Fort Collins residents share this city with 148,612 other people.
Since 2000, the City of Fort Collins has grown in size from a population of 120,062 to 148,612; a 23.78 percent increase of about 28,550 people or 7,138 families, according to fcgov.com
Among other things, this growth in population size requires a growth of resource availability. According to the fcgov.com, the City of Fort Collins has spent $3.7 million to expand the Halligan reservoir to hold 33,462 acre-feet of Poudre River water that the city has had rights to since 1985.
This expansion would increase the reservoir’s capacity from its current 6,500 acre-feet to 21,000 acre-feet at completion. One acre-foot is enough to support two or three families for an entire year.
On Dec. 2, 2013, Fort Collin’s conditional water right from 1985 was canceled when the law firm responsible for managing the city’s utility services forgot to renew the contract. What does this mean for the city?
Basically, water rights determine how much water a city may receive based on factors like annual precipitation, population, and date the original contract was signed. Since realizing their mistake, the law firm has reapplied for more water rights. Rights received in the year 2014 will have a lower priority in water distribution amounts compared to rights received in 1985 due to its inferior standing “in line”.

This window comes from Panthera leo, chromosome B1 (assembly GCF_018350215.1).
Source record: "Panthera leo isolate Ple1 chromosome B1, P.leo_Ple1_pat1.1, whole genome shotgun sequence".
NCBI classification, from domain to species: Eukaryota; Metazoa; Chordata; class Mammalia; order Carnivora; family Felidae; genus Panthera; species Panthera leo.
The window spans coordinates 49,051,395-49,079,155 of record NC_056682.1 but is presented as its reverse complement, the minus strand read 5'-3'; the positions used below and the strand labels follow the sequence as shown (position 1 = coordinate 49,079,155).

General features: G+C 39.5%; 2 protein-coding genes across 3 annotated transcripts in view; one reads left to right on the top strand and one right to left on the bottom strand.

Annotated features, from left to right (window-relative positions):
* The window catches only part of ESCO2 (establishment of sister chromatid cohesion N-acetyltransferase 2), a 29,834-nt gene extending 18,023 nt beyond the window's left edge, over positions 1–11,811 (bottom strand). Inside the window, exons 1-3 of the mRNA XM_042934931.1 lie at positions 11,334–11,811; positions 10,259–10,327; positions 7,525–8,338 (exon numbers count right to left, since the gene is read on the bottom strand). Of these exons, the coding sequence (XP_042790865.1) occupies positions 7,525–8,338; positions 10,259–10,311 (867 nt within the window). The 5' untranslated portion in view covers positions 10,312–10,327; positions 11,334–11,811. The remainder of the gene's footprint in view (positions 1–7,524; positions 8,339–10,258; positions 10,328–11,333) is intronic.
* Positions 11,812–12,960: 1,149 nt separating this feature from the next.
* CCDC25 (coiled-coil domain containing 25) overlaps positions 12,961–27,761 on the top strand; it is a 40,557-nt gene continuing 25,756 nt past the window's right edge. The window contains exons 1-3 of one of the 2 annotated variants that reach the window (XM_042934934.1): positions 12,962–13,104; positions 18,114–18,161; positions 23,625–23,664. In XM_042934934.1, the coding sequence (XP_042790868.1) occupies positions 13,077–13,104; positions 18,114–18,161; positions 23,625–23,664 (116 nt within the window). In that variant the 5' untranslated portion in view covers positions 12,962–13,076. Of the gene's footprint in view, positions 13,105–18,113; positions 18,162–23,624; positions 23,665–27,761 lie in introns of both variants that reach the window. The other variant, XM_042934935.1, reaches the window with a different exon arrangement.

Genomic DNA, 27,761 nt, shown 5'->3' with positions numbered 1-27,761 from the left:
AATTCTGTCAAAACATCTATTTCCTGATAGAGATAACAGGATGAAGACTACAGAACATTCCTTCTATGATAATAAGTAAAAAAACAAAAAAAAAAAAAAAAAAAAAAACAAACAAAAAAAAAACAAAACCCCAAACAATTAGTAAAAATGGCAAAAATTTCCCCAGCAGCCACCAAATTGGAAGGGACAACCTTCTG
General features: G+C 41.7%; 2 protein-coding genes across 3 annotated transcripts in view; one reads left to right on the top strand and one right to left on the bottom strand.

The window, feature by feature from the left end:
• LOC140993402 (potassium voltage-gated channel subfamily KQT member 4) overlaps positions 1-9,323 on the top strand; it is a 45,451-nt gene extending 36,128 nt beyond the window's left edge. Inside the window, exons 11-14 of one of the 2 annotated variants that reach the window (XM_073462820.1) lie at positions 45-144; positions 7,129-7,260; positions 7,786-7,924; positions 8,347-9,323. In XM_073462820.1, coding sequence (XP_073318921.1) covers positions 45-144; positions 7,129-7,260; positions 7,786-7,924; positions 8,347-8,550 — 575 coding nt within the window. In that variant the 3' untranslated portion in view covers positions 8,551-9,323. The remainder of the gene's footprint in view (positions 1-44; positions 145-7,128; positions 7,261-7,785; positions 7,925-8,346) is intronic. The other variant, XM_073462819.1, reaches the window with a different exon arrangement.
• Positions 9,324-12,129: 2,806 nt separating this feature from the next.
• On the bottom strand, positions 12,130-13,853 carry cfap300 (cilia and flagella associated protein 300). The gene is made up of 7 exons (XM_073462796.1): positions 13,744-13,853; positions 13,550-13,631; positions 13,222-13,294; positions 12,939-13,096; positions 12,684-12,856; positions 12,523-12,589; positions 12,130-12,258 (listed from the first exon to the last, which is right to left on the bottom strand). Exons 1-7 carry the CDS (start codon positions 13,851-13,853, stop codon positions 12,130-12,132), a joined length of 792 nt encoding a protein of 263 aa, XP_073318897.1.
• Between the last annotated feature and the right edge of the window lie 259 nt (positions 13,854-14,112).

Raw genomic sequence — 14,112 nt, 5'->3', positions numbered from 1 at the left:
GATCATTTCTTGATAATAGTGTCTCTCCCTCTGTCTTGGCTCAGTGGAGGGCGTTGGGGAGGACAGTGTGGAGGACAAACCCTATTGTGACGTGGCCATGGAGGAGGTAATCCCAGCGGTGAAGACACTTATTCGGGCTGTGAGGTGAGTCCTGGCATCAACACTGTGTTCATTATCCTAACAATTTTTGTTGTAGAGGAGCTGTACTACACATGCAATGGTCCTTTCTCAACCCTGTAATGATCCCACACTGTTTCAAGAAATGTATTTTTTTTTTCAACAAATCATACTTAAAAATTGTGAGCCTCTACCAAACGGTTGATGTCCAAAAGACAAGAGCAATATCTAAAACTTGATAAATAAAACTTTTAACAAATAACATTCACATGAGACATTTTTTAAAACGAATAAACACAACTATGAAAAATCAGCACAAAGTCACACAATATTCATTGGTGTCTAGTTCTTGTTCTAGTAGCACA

Luckily, Fort Collins has several other water rights that can support the city despite its recent loss.
Fort Collins plans to continue the overall $30 million project to expand the Halligan reservoir in hopes that the city will continue to accumulate more water received from the right in past years.
An expanded Halligan reservoir will serve as a “bucket” to hold the surplus of Fort Collin’s water supply to be used in the case of a drought or an emergency. This ensures a cushioned and hopeful future for both the city’s current and future population.
Collegian Editor at Large Brittany Messinger can be reached at firstname.lastname@example.org. Brittany Messinger is apart of Wildlife Society and the National Renewable Energy Laboratory.